Illinois courts have wide discretion in determining if spousal support will be awarded or not, how much payments will be, and for how long payments will occur. The court must consider the following factors in making decisions about spousal support:

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Posted on in Estate Planning

Lombard estate planning lawyerThe reading of a deceased person’s will is often portrayed in movies and on television as a highly dramatic event. Usually, some conflict, plot point, or comic relief revolves around heirs being surprised about what they will be receiving as an inheritance. In some cases, the scene is meant to draw attention to someone being left out of the will. In real life, things are rarely so theatrical, though the feeling of being neglected or left out of a loved one’s will can be quite unpleasant and possibly offensive. Depending on the situation, such a person may wish to contest the will—especially if he or she believes that he or she was excluded by mistake or due to fraud of some kind.

Grounds of a Will Contest

If a loved one’s will left you with less of inheritance that you expected or none at all, contesting the will could be an option, but doing so is not likely to be easy. First, you must understand that a will contest must be based on legitimate grounds. A decision that you do not agree with is not enough. For a will contest to be successful, you will need to show that:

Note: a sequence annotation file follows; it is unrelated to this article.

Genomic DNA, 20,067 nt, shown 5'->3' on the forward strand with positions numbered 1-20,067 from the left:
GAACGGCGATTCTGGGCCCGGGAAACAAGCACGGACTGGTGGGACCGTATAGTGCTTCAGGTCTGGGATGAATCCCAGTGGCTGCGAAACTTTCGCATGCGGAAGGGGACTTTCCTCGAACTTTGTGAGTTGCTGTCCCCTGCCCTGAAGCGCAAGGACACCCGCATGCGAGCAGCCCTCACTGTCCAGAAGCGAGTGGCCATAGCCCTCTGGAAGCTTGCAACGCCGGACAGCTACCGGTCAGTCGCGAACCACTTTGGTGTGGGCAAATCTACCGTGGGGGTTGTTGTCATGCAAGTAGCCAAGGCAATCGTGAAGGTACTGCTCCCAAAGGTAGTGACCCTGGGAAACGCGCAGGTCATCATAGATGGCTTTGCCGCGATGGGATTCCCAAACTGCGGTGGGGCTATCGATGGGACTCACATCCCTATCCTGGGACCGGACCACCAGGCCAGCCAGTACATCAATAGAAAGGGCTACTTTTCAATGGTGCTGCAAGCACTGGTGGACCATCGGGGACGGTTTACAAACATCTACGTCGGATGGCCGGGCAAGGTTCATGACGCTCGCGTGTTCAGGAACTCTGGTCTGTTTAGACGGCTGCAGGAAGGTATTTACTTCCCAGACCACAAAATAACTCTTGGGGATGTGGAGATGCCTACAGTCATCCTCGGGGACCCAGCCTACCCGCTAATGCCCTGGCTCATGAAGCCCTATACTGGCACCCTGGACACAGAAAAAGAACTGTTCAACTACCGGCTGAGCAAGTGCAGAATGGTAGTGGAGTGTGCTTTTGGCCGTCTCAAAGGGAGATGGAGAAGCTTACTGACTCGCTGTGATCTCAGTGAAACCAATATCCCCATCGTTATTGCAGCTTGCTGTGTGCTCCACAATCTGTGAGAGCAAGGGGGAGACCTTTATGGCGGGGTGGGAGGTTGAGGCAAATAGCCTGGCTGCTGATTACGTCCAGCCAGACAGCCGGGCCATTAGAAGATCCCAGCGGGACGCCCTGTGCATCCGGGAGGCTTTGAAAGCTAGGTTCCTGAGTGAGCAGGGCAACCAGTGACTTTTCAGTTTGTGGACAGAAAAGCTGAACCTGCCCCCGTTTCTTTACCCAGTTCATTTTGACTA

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Lombard family law attorneysMany have said that being a parent is the hardest job in the world. It is nearly impossible to know how to respond to every challenge parenthood throws at you—especially when you are co-parenting your children with an ex-spouse. You may be unsure of how to work with your former partner in creating the best life possible for your children.

Problems at school present a variety of issues for many parents. Some children go through phases where they are getting in trouble or letting their grades drop, How should divorced parents deal with school issues such as these? There is unfortunately no owner’s manual for children and no one-size-fits-all way to raise them. However, following a few simple pieces of advice can help you and your ex-spouse come together to do what is best for your children.

Be Honest and Transparent With the Other Parent

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Posted on in Estate Planning

DuPage County estate planning lawyerWhen someone asks you to be the executor of their last will and testament, you may feel both honored and also overwhelmed. What exactly does an executor do? Who can be an executor? Being an executor of someone’s will is a huge responsibility, but with some research and help, most are able to take on the challenge.

An Important Role